Nan-Dirk Mulder, global animal protein specialist, Rabobank, outlined future trends in Africa in a seminar about investment opportunities in that region as part of the conference program at VIV Europe 2018 last week. He spoke to FeedNavigator afterwards.
“The past 15 years have seen significant economic [development] in Sub-Saharan Africa, leading to a growing middle class. Due to fast population growth and urbanization - the big cities like Lagos [Nigeria’s largest city] and Kampala (Uganda’s capital] are rapidly expanding as people migrate from the countryside to find work– there is a need for more modern farming in Africa. Those factors and rising demand are leading to opportunities for local and international investors in the food and agri sector. The poultry [industry] is very much in the lead … due to the short production cycle.”
The South African market is already well developed and other markets, like Nigeria, would seem to be on their way, he said.
“Feed costs in South Africa are comparable to that in Eastern Europe. It is not the lowest in the world but it is competitive.”
But there aren’t a lot of economies of scale yet in other Sub-Saharan countries: “You need to start everything up [in those particular markets].”
There is potential for grain and soybean production in Africa but it has to be developed, said Mulder.
Some feed manufacturers have been getting involved in indigenous grain and oilseed production in African markets, sometimes teaming up with a local player, to make that sector more efficient and to ensure sufficient volumes of grains and oilseeds for their feed mills and poultry production, he explained.
The rising middle class creates new demands. “Traditionally, African consumers buy in a live bird market and [that it still the case to a large extent]. But the middle class [consumer] wants something different and they start buying products in supermarkets and in restaurant chains.”
Expansion by fast food giants and supermarket chains
One of the major changes over the past five years in Africa has been expansion throughout the continent by both local and international retailers as well as fast food groups like KFC, he said.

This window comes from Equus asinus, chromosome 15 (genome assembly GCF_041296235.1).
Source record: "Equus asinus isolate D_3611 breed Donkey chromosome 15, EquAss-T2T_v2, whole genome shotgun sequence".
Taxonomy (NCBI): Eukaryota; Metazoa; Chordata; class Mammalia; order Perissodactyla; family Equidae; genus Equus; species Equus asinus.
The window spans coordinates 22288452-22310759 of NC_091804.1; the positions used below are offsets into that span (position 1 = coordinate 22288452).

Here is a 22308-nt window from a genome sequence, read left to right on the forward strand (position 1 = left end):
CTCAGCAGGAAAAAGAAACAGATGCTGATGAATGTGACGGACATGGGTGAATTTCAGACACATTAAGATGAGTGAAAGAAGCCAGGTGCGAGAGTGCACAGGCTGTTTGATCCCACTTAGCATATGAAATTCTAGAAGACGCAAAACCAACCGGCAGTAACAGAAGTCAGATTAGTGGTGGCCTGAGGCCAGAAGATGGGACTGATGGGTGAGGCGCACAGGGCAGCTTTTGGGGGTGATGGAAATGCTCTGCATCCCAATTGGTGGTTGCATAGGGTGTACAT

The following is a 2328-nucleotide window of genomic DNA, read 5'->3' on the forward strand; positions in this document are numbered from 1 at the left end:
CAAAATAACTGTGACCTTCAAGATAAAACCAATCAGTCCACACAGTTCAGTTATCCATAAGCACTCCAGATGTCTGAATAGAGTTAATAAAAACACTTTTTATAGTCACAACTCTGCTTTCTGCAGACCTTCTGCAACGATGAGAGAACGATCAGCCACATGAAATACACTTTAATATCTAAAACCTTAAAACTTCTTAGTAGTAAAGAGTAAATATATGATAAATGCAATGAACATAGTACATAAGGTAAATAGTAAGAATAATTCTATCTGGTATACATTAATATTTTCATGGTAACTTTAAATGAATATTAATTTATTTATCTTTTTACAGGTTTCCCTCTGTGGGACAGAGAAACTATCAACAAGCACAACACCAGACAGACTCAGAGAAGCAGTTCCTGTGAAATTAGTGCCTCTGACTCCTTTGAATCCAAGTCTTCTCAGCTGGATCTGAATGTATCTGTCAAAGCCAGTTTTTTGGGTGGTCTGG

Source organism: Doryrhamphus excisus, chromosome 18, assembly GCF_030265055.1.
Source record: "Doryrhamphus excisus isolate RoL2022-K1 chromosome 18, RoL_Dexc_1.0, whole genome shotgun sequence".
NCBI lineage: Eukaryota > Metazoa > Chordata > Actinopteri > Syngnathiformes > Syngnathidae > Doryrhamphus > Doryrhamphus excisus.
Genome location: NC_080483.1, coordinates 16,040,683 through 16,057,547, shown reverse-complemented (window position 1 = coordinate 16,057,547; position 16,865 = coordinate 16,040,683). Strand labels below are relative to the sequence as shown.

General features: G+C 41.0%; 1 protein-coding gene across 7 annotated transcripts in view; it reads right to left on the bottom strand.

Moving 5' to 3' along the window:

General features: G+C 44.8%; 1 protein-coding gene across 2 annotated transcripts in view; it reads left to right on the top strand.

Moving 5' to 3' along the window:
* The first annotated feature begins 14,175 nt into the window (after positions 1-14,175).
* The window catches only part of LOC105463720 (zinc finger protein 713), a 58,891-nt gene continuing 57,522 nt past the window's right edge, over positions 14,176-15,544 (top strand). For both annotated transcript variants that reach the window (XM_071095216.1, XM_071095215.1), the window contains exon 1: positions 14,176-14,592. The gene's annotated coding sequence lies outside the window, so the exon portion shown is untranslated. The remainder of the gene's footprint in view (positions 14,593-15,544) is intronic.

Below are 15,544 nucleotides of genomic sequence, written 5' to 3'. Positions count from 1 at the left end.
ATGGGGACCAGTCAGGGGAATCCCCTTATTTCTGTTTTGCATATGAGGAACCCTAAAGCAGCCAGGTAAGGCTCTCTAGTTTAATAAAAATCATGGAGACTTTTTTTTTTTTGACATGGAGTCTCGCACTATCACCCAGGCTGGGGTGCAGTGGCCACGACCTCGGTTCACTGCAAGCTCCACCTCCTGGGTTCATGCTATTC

“The combination of expanding supermarkets and restaurant chains [in Africa] needs modern production, needs a cold chain, [and these factors are] creating opportunities for investors in the sector as you need to upgrade the value chain from a relatively traditional one to a more modern chain.”
Animal production growth rates in many African markets are in and around 8-10% at the moment. “That is very fast, one of the fastest in the world, but it comes from a low base, of course. If you have this growth over the next five consecutive years, you will get quite a sizeable industry and also a more modern one, aligned with this changing demand from supermarkets.”
Looking at international investment projects in Africa we have reported on the past year or so, a major development was the move by Olam International last September to set up a new poultry feed mill, hatchery and poultry farm in Kaduna State in Nigeria. In parallel, Olam's integrated poultry and fish feed mill at Ilorin in Kwara State in that country also came on stream that month.
Sharad Gupta, senior vice president of Olam Grains and head of Olam Animal Feeds and Protein, told FeedNavigator then about the size of the opportunity that the West African country represents.
“If we want to change the trajectory of the poultry industry in Nigeria, we have to believe in its potential down the road, and we had to build two mills with optimum scale and size to cover the entire country.”
“Nigeria has a lot going for it. It has a large and growing population. By any number of estimates, it will have the third largest population globally by 2050, if not by 2040, so the market is very attractive from a demographic perspective.
“Moreover, the consumption of eggs, poultry and fish is below average levels when comparing Nigeria to countries of a similar development and income level. Much of the reason for [that low consumption rate] is historical. For the past three decades, Nigeria had an oil dependent economy, largely reliant on food imports, with little domestic production. The resulting high level of income disparity led to a lower per capita consumption of many food categories."
Meanwhile, in relation to setting up oilseed production in Africa, in January last year, we heard from French sustainable farming initiative, Fondation Avril, who, together with AGROPOL, the association responsible for international cooperation and development in the French vegetable oils and proteins sector, signed an agreement in Paris with the agriculture ministry of Burkina Faso to develop and structure soybean cultivation in that African country.